How would you describe your position vis--vis Shahid?
With Lee, James and the other players is that we already have equipment supply contracts in place, so Lee is with Dunlop, Hi-Tec, E-squash, James is with Hi-Tec and E-squash etc, so the opportunity there is to look for sponsors from outside of the sport and to look at promoting them at a wider scale. With Shahid, it’s very different because he doesn’t have those basics blocs in place, so the first step is to say, well, let’s put a contract in place, the footwear, the clothing, the rackets, which, if you develop in the game, will give you the monetary return. Those contracts are geared to him achieving the top ten rankings. So as soon as he achieves the top ten rankings, he will then receive bigger contracts and that’s when our management player relationship will be more formalised.

What is your next step?
My job now is to try and to raise his profile, so hopefully, in a year’s time, when he gets into the top ten, no only is he a good player, but he also has a higher profile as well.

How do you 'raise a player’s profile'?
For example, we set up a player’s website. You see a lot of players wearing T-shirts with their website on. Also cooperation with people like Hi-Tec, Dunlop.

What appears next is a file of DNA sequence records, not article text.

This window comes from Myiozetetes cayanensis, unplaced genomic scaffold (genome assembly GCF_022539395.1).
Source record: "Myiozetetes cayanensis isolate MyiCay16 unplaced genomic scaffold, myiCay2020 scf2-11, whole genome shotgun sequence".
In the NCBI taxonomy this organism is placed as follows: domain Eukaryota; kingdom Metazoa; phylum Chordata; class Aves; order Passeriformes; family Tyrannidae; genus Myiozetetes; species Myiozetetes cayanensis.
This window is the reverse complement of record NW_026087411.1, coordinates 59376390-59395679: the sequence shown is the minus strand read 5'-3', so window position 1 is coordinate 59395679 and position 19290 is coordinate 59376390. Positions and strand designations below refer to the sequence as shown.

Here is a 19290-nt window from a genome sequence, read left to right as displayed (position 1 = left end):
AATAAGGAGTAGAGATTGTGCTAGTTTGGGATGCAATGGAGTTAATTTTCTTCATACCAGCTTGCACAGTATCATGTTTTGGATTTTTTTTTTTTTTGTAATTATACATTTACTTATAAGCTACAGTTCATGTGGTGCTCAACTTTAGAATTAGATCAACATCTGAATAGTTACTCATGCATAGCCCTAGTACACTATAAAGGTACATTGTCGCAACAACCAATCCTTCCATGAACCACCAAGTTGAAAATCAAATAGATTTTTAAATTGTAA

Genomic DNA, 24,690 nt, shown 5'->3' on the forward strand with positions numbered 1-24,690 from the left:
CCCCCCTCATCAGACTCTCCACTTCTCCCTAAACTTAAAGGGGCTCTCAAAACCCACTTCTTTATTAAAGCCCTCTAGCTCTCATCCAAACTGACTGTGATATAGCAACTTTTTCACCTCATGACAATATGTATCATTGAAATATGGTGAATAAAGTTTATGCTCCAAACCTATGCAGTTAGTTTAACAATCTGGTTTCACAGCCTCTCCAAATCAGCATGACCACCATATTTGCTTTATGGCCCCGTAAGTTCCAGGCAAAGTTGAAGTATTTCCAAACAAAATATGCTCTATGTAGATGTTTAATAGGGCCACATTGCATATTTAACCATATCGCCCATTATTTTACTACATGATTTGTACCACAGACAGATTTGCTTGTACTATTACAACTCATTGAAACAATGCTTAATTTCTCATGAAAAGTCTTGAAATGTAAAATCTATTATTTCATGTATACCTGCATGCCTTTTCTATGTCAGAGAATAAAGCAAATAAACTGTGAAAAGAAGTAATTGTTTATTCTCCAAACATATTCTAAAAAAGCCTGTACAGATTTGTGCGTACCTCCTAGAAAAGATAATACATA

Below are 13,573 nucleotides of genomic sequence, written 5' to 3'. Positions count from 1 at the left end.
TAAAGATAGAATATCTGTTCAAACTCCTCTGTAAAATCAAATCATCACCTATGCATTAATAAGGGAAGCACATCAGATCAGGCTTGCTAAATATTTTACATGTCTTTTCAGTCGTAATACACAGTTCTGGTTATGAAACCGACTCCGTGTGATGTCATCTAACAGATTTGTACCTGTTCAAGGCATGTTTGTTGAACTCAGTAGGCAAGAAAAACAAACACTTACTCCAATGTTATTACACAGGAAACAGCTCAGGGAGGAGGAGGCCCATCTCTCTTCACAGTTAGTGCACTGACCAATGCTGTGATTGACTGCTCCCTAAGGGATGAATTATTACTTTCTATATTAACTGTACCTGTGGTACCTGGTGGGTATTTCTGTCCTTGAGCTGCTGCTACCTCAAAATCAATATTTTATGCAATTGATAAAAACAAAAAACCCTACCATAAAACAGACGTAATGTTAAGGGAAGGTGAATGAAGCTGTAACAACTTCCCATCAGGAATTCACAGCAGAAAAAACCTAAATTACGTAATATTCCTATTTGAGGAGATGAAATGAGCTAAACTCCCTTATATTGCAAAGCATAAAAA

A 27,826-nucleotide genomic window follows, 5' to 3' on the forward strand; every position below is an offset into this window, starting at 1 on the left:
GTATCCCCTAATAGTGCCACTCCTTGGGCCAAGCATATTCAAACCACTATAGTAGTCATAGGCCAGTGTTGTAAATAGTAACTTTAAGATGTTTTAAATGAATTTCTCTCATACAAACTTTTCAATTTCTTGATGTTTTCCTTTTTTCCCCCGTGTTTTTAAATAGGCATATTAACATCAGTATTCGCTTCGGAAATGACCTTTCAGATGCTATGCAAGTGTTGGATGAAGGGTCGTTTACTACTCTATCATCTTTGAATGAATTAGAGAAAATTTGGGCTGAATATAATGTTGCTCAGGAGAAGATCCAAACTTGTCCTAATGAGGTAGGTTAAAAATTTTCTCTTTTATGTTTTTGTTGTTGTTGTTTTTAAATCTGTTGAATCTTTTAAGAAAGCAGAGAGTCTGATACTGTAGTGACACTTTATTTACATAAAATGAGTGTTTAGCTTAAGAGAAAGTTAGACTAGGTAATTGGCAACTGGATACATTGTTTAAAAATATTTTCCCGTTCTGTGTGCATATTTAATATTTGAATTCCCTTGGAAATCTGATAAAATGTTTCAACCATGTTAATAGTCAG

What do you think of Shahid from a squash point of view?
He is good. He has put a lot of weight on, and he struggles with the direction and he is probably being guilty of just listening to too many people. He doesn’t speak good English, he can be easily misguided, and deep down, I like him. When I set my company up, I always said that I’ll only work with people who I’ll like. If that means I don’t like the world number 1 personally, I won’t work with him. If it means I like the world number 40, I’ll work with him. I think that to promote someone, it must be more than just ranking. Fundamentally, Shahid is a nice kid and I would hate to see him misguided. If I can play a small part in helping to put the basics together, fantastic.

What are his faults?
I believe that he doesn’t have a weapon. All the top players have a weapon. Peter Nicol, it’s his ability to retrieve; John White, he has got the shots; Lee Beachill, his ability to change the pace. Shahid has everything, but he doesn’t have a weapon. As soon as he develops that weapon, and has a belief in that weapon, then, he will be able to establish himself.

What does Shahid need right now?
He needs the right off court support, day to day he needs someone to train with, and quality people to play against. He has got to be in that right environment. All the players need a team around them. What I don’t want to do is over promise to Shahid. We have got to find out if he wants it enough. If he wants it, he’ll do the work, he’ll do the training. His pedigree, his family, is second to none.

He has got a wonderful touch, he has got a tremendous amount of talent, he has got everything there. He just needs to have belief.


Shahid's Ranking History

  99 00 01 02 03 04 05
J   126 66 32 32 42 21
F   125 70 31 28 43 18
M   120 65 33 30 35 20
A   117 65 32 31 35 15
M   116 52 26 35 36 17
J   116 52 24 34 36 17
J 174 105 53 24 35 36  
A 174 105 53 25 35 37  
S 174 102 36 34 34 39  
O 174 72 43 27 40 44  
N 165 80 32 28 41 31  
D 131 78 34 29 42 31  

from May 2004